A common complaint leveled against film adaptations is that they often cut too much of the original material to fit their run time. This is where miniseries and television shows can really shine. With more time to tell the story, they can often provide a more faithful adaptation.
The coffee is brewing; you’ve managed to take a quick shower and get the kids settled into their Zoom school classrooms; and you finally take a breath and sit at the kitchen table with your laptop to begin your day at the computer reading emails. But something doesn’t quite feel right.
Did you know that scholars are uncertain as to Shakespeare’s actual birthday? We have a record of his baptism on April 26, 1564 and a burial marker that states he was 52 when he passed, but no more physical evidence to go on.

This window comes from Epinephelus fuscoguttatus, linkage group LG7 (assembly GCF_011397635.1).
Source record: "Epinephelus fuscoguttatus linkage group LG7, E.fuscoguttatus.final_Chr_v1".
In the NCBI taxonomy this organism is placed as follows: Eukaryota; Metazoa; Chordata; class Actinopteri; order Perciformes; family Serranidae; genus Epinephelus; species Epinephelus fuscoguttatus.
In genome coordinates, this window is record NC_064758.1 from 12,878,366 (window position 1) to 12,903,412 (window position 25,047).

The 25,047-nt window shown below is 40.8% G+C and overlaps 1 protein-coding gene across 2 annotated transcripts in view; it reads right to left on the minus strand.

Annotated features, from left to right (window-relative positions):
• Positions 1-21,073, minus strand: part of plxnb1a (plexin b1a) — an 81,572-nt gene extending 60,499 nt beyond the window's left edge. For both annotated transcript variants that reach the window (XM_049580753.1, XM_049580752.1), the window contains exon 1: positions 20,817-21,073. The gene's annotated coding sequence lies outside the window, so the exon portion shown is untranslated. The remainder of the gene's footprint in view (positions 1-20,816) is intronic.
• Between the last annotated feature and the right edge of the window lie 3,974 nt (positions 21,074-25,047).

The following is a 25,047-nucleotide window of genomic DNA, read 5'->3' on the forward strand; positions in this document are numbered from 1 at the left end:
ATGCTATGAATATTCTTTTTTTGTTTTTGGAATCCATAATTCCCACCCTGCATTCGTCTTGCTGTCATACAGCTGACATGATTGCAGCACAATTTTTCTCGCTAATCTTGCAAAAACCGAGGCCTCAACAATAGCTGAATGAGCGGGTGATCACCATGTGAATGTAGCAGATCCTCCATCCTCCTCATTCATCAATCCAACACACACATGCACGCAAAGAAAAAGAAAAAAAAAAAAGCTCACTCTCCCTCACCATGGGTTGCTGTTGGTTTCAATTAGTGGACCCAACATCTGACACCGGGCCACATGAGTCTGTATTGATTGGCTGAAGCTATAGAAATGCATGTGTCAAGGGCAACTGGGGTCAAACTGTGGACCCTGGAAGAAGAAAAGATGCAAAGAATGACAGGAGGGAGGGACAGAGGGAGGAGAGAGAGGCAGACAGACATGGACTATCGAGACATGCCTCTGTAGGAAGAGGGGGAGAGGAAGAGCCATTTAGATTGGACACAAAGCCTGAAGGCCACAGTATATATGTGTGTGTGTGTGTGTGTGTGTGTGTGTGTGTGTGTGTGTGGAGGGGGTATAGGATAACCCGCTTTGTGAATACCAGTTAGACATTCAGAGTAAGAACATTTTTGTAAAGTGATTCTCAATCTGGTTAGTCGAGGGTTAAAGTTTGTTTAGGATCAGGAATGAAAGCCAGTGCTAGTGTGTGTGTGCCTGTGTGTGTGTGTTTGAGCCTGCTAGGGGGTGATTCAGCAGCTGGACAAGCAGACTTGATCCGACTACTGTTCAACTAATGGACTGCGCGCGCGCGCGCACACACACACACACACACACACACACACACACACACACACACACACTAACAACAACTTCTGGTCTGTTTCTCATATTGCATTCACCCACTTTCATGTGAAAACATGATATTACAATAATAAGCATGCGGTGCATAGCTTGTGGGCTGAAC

Ah, April. The month we celebrate Spring, National Poetry Month and the birth (and death) of one Mr. William Shakespeare. Arguably the most famous author of all time, Shakespeare’s works are perennial favorites, having been performed for centuries.
Like the current year, 1920 was an eventful one for the United States. The “Spanish Influenza” epidemic of the previous two years, which we’ve heard a lot about recently, had taken 675,000 American lives, including more than half of the 116,000 who died while serving in World War I.